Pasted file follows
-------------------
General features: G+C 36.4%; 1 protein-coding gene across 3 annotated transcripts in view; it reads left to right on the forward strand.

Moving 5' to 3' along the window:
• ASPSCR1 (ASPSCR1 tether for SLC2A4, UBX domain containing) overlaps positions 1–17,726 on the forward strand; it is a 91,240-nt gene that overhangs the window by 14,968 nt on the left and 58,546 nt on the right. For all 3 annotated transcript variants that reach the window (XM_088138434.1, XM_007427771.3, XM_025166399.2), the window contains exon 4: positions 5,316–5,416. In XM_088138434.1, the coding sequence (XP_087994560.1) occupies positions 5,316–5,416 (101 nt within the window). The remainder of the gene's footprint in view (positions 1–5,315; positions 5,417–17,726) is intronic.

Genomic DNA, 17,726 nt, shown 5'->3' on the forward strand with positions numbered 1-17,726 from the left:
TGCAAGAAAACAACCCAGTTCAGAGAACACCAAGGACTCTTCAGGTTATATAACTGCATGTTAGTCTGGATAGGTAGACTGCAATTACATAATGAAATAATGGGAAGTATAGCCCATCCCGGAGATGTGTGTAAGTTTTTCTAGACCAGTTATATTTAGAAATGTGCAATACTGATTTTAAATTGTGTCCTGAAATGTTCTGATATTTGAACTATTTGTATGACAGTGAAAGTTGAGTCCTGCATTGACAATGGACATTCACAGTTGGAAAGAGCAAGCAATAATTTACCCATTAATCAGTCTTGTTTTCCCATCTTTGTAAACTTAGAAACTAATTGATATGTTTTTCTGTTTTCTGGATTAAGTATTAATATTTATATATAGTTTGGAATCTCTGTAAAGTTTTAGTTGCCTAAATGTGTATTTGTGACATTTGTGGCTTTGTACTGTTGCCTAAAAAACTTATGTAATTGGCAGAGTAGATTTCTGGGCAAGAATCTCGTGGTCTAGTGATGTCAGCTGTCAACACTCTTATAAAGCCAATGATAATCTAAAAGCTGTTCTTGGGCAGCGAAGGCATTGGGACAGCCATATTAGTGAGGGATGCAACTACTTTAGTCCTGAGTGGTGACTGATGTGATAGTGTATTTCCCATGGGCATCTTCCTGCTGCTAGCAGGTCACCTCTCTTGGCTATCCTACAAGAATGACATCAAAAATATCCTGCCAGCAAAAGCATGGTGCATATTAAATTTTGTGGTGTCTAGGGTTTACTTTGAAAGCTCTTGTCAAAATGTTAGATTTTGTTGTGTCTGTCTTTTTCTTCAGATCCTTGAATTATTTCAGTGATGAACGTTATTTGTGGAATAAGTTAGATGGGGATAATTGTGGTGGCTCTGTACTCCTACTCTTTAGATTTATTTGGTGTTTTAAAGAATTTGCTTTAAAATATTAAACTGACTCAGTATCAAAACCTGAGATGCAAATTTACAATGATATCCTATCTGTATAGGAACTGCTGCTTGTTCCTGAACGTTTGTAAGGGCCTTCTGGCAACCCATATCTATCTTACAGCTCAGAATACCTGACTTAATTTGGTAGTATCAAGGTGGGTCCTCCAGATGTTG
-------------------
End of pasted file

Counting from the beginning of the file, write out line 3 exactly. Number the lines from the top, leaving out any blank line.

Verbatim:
• ASPSCR1 (ASPSCR1 tether for SLC2A4, UBX domain containing) overlaps positions 1–17,726 on the forward strand; it is a 91,240-nt gene that overhangs the window by 14,968 nt on the left and 58,546 nt on the right. For all 3 annotated transcript variants that reach the window (XM_088138434.1, XM_007427771.3, XM_025166399.2), the window contains exon 4: positions 5,316–5,416. In XM_088138434.1, the coding sequence (XP_087994560.1) occupies positions 5,316–5,416 (101 nt within the window). The remainder of the gene's footprint in view (positions 1–5,315; positions 5,417–17,726) is intronic.